He who learns but does not think, is lost..
Undertaking the MAET has organized and given me a chance to reflect and reassess a lot of my thinking on educational technology. I started back in 2010, in another country and in another job than I am in now. It seems like a lifetime away but the one constant variable have been the MSU courses I have been taking. I guess they have tied together a lot of my day to day school experiences, they have been there to mentor me and to prove to me that I am doing the right thing and going in the right direction. The assignments I completed as I went through each course allowed me time to pause and reassure myself that the role I was undertaking in school was the right one; that what I was doing was for the benefit of both teachers and students
In looking back over my time spent completing my MAET some courses stand out more than others and some aspects of my learning stand out more than others. I expect that and I would be lying if I said that every course was life altering or changed my work ethic. I would like to break down some major aspects that I had time to pause and reflect on over the past two years.
The Role Of Technology In Education
It wouldn’t be much of an educational technology course if I didn’t have any developments in my thoughts about technology in education! Back in CEP 810 I created a Personal Learning Reflection in which I laid my main goals on setting out on this journey. I wanted to “develop my current knowledge of technology that could be used in the classroom and learn how and why they can assist in learning”. Looking back now, it’s a very safe comment to make. I figured that is what would happen. If I think about it, I already had an arsenal of tools and resources at my disposal back in 2010. I guessed that I figured there would be more to add that I had not been made aware of at that time.
As I progressed through the courses I came to the conclusion that I, indeed, had a pretty good grasp on what tools are out there and what tools are appropriate and relevant to use in this day and age with students and teachers. In certain courses we had to assess tools and question what they could be used for most effectively. Although the tool may have not been new to me, it still gave me the opportunity to step back for a minute and carefully assess why and how I would use this tool. If I was using it with students, why did I choose that tool? If I was not using it with students, what were the reasons why not?
Following from that train of thought and something that I will expand upon later, how many times did I choose a tool to introduce to students just for the sake of introducing the tool. Back in Hong Kong when I started the MAET, I was teaching I.T. classes with no set curriculum and no direction or environment within the school to integrate into the core curriculum. I spent the year introducing digital storytelling tools because it’s what I felt was the correct thing to do. Had I the students’ learning in mind? I did, but it wasn’t bigger picture, I wanted them to have tools so that they would know they could tell stories other than writing them down. I suppose you could call it quasi-missional thinking on my behalf.
In my school now in Singapore, two years later, I’m in another situation. I still teach timetabled I.T. classes (classes come at set times to me in the computer lab) to grades one through to five. In these classes that myself and the teachers plane with the bigger picture in mind and full on integration within the core curriculum. For this to happen, administration needs to back up the direction 100% and they need to believe that technology should be integrated as another aspect of teaching and learning every day in class. I’m at an interesting point where we are in between “teaching” I.T. and integrating it and it is very interesting.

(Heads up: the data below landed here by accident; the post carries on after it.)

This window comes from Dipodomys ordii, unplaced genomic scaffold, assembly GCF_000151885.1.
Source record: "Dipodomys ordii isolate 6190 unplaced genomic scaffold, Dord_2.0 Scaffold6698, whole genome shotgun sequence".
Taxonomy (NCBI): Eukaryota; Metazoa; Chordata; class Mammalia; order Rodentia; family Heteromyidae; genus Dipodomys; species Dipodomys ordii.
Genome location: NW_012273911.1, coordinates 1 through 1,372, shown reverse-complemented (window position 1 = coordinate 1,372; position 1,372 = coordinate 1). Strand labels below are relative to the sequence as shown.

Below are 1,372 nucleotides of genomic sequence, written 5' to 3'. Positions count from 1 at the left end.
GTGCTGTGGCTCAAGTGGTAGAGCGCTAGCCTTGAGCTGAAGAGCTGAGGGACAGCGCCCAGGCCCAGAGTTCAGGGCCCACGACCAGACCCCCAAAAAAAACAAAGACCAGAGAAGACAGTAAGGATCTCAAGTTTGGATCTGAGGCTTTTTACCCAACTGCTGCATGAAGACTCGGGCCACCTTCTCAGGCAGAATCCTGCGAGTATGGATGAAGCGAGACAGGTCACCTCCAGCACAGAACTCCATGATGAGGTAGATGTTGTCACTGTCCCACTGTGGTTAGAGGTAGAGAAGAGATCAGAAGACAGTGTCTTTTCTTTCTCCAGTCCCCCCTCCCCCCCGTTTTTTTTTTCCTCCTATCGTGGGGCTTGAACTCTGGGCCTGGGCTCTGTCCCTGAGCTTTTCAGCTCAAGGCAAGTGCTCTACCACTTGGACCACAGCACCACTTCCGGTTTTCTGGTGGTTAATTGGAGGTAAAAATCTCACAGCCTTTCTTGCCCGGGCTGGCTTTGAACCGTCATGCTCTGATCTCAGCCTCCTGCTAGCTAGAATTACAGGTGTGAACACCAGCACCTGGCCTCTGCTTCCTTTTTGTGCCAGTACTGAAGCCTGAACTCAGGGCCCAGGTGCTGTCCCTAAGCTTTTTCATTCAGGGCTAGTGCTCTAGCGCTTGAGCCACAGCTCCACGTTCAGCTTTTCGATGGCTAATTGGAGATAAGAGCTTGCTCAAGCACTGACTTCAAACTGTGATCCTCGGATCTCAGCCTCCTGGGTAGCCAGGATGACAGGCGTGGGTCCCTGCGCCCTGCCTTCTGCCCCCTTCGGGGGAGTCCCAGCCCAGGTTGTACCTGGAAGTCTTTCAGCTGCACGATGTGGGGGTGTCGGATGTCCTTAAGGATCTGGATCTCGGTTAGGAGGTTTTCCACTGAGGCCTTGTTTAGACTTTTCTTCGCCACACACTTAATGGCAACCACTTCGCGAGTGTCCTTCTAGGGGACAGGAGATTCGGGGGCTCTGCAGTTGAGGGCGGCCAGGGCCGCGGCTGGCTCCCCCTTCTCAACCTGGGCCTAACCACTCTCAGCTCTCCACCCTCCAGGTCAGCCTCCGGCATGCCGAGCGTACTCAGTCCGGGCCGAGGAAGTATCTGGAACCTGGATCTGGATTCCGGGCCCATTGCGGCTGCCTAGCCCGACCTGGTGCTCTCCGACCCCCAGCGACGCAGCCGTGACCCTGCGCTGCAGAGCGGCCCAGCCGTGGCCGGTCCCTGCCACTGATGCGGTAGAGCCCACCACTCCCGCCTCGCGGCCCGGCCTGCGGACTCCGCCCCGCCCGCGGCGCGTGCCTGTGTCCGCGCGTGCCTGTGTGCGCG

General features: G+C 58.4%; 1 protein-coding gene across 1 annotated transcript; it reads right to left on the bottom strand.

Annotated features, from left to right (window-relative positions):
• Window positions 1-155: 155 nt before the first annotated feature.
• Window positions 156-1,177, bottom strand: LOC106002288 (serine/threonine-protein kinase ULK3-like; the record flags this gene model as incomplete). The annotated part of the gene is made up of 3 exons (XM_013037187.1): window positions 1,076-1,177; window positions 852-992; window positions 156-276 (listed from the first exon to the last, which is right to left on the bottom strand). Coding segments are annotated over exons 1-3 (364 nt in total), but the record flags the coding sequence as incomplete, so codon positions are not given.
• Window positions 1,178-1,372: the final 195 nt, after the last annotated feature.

One of my main reflections after CEP 811 was that you need to base “any technology integration ideas on the "traditional" strategies of teaching and evolve it from there”. I think “past me” had something, but I would change it up a bit. I think any technology integration needs to look at lesson plan and learning objectives and see if we can transform the traditional activities to further the learning of our students. It’s a fantastic opportunity to look back on that quote and amend it to mirror my learning along the way. Another reflection from CEP 811 was that “Everything I introduce into my school (we) tend to do it by default but it is very useful for me now to think a little deeper about what we are actually changing, why we need to change it and what is the added value in changing it”. Remember this was back in Hong Kong when I was not integrating and was teaching tools I thought were useful. Wow! I can honestly say now that what I am doing in school is not be default and that the learning objectives of the students and the central idea of the unit of work drives the type of technology integrated activities that we plan on doing.
I valued that the MAET tried to get us thinking about how to use technology to solve problems. In CEP 812 we were given the task to solve a problem in our school using technology. It came at a great time as I was thinking about how to communicate with our parents and families while our school was in Taiwan on a field trip. I chose to use Twitter and used it as a prompt and up to date news feed for people back home. Since I did that there, I have taken that idea with me to my current school and Grade 3 use Twitter while on camp to send news and pictures to their worried families! We place a Twitter feed on our classroom blog page so that people don’t even need to go on to Twitter if they don’t want to.
Is it that we have to use technology in every instance because it’s that cool?! I’ve come to learn over the last couple of years, that if you have to think about it even after lengthy planning sessions and there is still not an opportunity to use technology, then don’t! This is especially true in lower grades in the elementary school. I removed timetabled I.T. lessons and we bought iPads for their classrooms. Their integration of technology happens with the iPads and the reinforcement of literacy and numeracy using a number of age appropriate apps. I think that during the span of my MAET I have learned from the numerous assignments to plan and assess situations. Take notes and record. Don’t jump into making snap decisions. The technology has to be the right choice and the learning and teaching have to benefit in every way possible.
To wrap up this section, I must mention that in CEP 812 I was introduced for the first time to the concept of TPACK. Website here.